# week-1 - CSE 830 Design and Theory of Algorithms Dr Charles...

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1 CSE 830: Design and Theory of Algorithms Dr. Charles Ofria Overview • Administrative stuff… • Rules of the game • What is an algorithm? • Systems for studying algorithms • Some examples • Lecture schedule overview Course Info • Textbook: Introduction to Algorithms, Second Edition by Cormen, Leiserson, Rivest, and Stein • Web page: http://www.cse.msu.edu/~ofria/cse830/ • My Info: 2140 Engineering, 355-8389, [email protected] • Office Hours: Mondays, 10am-11am and by appointment.

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2 Tentative Grading 25% Homework (5 assignments worth 5% each) 10% Programming Project 20% Exam I 20% Exam II 25% Final Exam What would you prefer? - Quizzes? (more frequent, but easier than exams) - More Programming? - More take-home assignments? Homework • 5 Homework Assignments • You must work in small groups ; 2-3 students per group. Only hand in one written set of answers. • A single homework is allowed to be a week late; otherwise 20 points off per class session. • Re-grades can go in either direction! Project • You will be given a hard problem and you need to write a program to solve it correctly and efficiently. • This is not a group project - everyone must write their own. • Prizes will be given out for the best solutions.
3 Exams • There will be three exams over the course of the semester. • All exam questions will be made available ahead of time - with many others. • I typically give 140 points of questions on an exam, but you only need to answer 100 points worth. • Exams are cumulative. What is an Algorithm? According to the Academic American Encyclopedia: An algorithm is a procedure for solving a usually complicated problem by carrying out a precisely determined sequence of simpler, unambiguous steps. Such procedures were originally used in mathematical calculations (the name is a variant of algorism, which originally meant the Arabic numerals and then "arithmetic") but are now widely used in computer programs and in programmed learning. What is an Algorithm? Algorithms are the ideas behind computer programs. An algorithm is the thing that stays the same whether the program is in C++ running on a Cray in New York or is in BASIC running on a Macintosh in Katmandu! To be interesting, an algorithm has to solve the general form of a well-defined problem. An algorithmic problem is specified by describing the set of instances it must work on and what desired properties the output must have.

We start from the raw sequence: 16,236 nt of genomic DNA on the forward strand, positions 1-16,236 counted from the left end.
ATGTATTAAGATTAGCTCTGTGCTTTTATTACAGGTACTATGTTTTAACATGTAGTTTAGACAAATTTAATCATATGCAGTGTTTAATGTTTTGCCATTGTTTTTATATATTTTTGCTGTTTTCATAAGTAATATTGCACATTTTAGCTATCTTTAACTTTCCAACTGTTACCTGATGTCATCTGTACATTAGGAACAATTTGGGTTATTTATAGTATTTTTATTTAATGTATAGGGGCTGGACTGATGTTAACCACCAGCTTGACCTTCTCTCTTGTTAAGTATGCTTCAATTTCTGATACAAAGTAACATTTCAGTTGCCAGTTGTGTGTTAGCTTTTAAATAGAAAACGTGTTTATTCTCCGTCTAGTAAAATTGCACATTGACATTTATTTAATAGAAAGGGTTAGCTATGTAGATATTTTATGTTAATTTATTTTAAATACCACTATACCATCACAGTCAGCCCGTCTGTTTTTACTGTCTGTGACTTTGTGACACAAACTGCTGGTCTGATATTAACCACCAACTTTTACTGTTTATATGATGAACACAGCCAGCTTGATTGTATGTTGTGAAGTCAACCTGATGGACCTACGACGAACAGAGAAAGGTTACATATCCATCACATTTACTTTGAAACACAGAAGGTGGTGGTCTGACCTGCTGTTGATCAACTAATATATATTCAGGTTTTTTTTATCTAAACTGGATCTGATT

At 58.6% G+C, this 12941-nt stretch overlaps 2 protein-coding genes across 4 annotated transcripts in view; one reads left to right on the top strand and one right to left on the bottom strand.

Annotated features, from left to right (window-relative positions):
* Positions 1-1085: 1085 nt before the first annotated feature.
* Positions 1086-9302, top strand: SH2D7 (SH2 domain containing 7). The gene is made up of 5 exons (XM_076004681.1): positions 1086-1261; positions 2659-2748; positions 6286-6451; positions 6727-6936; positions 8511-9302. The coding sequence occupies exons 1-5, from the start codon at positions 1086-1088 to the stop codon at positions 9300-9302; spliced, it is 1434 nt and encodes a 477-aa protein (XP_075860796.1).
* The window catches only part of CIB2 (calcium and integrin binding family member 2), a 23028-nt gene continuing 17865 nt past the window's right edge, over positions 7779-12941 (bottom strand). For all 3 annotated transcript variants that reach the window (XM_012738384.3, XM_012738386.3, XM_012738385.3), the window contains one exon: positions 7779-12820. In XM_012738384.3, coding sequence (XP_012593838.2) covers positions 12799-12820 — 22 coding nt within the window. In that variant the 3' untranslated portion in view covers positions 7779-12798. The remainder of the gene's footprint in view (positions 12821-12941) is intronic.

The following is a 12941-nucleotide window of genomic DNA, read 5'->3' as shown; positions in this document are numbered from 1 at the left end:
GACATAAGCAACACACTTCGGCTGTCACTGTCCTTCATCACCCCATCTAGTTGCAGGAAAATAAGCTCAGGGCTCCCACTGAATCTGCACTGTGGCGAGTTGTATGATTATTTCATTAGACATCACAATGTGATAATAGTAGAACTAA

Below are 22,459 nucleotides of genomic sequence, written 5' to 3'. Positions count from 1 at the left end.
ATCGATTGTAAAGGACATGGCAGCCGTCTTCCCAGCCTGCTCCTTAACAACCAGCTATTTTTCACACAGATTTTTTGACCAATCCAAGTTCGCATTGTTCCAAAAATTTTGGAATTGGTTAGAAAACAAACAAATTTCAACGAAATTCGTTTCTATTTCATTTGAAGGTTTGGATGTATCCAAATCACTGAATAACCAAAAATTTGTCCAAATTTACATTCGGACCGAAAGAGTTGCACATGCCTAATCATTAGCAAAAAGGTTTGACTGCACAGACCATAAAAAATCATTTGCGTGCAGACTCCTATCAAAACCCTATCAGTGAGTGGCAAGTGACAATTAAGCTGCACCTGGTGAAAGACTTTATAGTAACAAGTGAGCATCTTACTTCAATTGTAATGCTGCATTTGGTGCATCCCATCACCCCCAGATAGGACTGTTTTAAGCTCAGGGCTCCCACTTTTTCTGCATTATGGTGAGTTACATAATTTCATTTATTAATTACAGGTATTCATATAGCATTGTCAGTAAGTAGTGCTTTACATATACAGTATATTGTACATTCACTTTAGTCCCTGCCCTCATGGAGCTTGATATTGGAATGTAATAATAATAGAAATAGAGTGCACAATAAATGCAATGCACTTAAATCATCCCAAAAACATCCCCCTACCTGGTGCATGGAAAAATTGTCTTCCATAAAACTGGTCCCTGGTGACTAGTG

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4 Example: Sorting Input : A sequence of N numbers a 1 …a n Output : the permutation (reordering) of the input sequence such that a 1 a 2 a n . We seek algorithms that are
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## This note was uploaded on 07/25/2008 for the course CSE 830 taught by Professor Ofria during the Spring '08 term at Michigan State University.

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week-1 - CSE 830 Design and Theory of Algorithms Dr Charles...

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